Most of my life, home wasn’t about where I was taking up space; home was more of a feeling. Home was with my mother. Home was where I felt safe. It was more about people than a physical location. That idea of home has been true for a long time.

Growing up, I lived in the church parsonage with my parents – a wonderful house that wasn’t ours. It belonged to the church and we were frequently reminded of that as members showed up unannounced and occasionally at odd hours. Trustees and deacons were able to gain access with their own keys, and did. They chose when and what changes were made and set the rules about what we could and could not do in or with the house. We lived with a shortage of privacy and without the freedom to make the house feel like our home.

After high school, I moved from the parsonage to the sorority house, then into various apartments. My address changed with each new opportunity. And it was easy to pick up and go where things were happening, because home is where the heart is. My apartment was just the place where I lived. Home was something different.

Things changed when I met Dave and Julia came along. Suddenly, it became important to make the place we lived our home. It took us some time to find that place, but now that we have, there is nothing like it. There is something to having a place – a physical space – you can put your heart into.

We’ve been here going on eight months now and I still marvel at the idea that this place is mine. I can do exactly what I want with it. If I want to install mirrors and a ballet bar for Julia, I can do it. That yucky outbuilding that sits exactly where Julia’s swing set should be? I can tear it down and build a new one where I want it. I can plant an orchard and will actually be here to see it bear fruit, because this is my home. This is where I’m putting down roots.

The Homestead

I love my house and how it sits on our street – at the summit, off the road and up on a hill, like it is the sole reason the street exists. It is situated so I may watch the sunrise from my breakfast nook and the sunset from my front porch. There is always a gentle, refreshing breeze that’s just strong enough to fly a kite. Julia can run outside and her legs give out before our property does.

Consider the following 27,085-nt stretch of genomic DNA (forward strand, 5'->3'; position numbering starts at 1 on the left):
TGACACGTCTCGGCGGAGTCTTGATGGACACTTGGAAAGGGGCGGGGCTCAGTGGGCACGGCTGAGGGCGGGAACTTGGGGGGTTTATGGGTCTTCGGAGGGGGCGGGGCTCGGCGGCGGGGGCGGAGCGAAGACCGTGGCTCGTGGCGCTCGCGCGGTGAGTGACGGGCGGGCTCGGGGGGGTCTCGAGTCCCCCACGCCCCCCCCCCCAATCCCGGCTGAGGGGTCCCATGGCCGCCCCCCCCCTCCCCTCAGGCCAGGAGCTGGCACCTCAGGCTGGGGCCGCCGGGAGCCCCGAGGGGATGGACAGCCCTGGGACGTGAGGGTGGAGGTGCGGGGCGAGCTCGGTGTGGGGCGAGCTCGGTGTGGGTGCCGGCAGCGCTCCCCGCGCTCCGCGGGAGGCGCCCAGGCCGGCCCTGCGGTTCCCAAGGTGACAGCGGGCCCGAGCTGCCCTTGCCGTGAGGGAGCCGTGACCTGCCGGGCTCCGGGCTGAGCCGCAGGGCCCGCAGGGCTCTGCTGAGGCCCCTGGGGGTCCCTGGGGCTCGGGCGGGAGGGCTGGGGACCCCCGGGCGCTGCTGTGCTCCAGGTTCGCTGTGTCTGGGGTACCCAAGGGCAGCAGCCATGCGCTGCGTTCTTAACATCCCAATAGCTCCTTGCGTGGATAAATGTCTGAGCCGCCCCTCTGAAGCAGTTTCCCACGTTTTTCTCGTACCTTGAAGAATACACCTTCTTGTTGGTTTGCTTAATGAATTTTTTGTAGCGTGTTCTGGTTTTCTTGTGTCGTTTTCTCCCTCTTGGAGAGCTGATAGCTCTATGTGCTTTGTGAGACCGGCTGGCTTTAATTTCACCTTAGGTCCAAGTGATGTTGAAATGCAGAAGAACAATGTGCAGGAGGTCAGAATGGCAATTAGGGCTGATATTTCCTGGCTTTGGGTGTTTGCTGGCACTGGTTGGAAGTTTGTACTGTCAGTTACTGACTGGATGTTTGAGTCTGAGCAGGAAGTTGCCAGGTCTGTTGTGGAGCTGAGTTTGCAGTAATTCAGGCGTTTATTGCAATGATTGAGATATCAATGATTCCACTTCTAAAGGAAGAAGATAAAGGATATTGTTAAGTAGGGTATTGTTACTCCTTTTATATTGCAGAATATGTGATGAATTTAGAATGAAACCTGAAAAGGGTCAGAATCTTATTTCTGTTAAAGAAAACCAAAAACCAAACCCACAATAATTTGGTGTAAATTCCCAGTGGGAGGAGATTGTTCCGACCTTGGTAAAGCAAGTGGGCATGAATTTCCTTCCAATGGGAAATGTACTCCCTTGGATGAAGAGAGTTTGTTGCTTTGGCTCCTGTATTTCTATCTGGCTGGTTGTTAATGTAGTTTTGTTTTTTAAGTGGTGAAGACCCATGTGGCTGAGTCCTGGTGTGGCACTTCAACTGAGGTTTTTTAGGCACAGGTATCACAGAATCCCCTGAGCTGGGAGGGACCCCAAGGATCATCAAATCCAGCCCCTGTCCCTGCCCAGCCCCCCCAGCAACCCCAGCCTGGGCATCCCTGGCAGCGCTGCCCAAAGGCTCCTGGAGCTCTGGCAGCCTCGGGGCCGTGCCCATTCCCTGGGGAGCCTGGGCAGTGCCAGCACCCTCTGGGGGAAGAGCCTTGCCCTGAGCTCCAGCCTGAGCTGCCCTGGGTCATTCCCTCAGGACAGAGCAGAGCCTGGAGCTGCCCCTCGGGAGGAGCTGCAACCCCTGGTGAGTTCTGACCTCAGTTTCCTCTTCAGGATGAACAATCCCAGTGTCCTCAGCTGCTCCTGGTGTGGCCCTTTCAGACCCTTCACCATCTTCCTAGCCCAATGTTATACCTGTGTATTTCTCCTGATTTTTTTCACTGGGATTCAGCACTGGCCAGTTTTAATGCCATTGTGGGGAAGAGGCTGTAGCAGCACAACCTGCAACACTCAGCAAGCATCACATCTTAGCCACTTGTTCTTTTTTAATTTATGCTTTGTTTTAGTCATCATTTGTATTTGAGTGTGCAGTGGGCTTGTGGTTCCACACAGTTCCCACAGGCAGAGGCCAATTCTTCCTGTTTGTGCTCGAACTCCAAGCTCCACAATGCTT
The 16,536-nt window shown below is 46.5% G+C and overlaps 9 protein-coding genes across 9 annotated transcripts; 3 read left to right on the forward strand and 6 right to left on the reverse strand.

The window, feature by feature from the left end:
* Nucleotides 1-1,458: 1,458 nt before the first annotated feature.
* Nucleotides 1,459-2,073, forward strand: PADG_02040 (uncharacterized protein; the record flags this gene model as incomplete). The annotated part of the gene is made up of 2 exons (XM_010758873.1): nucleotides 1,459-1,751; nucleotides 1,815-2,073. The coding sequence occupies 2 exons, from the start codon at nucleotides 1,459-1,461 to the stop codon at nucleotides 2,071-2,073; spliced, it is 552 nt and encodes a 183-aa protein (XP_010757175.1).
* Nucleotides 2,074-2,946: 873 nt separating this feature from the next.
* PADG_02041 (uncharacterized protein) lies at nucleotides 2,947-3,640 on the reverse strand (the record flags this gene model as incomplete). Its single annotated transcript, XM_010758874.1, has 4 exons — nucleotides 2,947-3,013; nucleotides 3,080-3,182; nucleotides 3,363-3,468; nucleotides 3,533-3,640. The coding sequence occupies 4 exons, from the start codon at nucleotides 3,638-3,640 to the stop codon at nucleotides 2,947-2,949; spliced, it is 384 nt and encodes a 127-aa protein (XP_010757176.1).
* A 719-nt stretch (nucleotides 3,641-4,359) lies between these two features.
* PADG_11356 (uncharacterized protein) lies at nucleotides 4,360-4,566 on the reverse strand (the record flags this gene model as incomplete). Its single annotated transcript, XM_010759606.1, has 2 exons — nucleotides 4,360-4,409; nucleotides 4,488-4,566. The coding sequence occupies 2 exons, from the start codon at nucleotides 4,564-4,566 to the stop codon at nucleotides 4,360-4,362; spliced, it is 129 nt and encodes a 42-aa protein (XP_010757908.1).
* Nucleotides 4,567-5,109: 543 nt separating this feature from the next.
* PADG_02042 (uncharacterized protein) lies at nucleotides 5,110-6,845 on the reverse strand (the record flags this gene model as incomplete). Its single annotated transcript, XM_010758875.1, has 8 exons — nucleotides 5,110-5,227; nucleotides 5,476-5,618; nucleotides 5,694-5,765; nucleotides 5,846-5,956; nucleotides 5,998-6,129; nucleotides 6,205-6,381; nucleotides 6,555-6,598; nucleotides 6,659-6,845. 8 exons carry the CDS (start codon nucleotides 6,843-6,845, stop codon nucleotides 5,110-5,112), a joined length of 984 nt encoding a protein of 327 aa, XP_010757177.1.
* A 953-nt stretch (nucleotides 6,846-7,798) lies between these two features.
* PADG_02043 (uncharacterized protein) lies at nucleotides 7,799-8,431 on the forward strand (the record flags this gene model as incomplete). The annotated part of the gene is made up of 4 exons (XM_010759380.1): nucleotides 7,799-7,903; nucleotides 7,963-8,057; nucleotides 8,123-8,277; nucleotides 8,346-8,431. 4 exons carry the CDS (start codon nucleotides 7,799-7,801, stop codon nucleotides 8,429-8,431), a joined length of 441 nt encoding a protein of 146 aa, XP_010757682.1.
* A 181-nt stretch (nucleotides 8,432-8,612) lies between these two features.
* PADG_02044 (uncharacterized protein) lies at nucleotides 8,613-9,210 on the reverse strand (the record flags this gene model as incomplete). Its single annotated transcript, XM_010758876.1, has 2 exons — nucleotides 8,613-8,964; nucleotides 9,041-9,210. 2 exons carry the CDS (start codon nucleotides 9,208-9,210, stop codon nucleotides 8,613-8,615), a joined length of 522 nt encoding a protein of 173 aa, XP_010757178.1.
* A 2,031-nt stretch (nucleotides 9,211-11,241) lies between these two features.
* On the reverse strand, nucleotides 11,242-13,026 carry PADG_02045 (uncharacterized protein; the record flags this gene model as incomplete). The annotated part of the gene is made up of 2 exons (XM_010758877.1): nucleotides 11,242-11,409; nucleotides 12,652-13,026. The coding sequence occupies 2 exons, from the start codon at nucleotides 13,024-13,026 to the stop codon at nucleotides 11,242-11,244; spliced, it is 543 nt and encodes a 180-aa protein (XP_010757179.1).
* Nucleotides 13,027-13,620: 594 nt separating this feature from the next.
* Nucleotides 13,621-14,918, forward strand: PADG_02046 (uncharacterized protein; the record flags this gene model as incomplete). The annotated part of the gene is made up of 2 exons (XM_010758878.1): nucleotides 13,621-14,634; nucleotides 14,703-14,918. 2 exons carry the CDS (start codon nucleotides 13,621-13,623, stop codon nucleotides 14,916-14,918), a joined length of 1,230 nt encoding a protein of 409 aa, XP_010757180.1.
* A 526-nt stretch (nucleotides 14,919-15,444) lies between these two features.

Kite flying

I love walking “up the mountain” to the north end of our property with Julia each day and that when I look back, there are at least three cats coming along. We walk past the trees we’ve planted together and that quiet spot Dave and I visit to make out under the stars. At the farthest point from the house, you can still hear the faint ring of our dinner bell calling us home.

I love my neighborhood and how everyone is outside to visit each evening after dinner and on Sundays. When we struggle to prepare some ground for a garden, someone shows up with a rototiller, and when word gets around that we’ve suffered a loss, someone shows up with a homemade cheesecake and a listening ear. The farmer across the road plows the driveways on our street in the winter and mows our brush in summer, the guy at the end of the road fixes the cars and lawn equipment, often for free, and I make buckeyes. Everyone has something to offer each other. We all contribute.

I don’t mind living in a place where internet access is scarce and cable is a luxury most people don’t have. I am relieved to see kids spending more time outside than in, riding bikes and joining pick-up baseball and football games. I enjoy sharing the roads with the local Amish. Their horse-drawn buggies are a wonderful reminder that I don’t have to move through life so fast.

I like where I live. I feel good about raising my daughter here.

The side door

I’m happy to call this place home.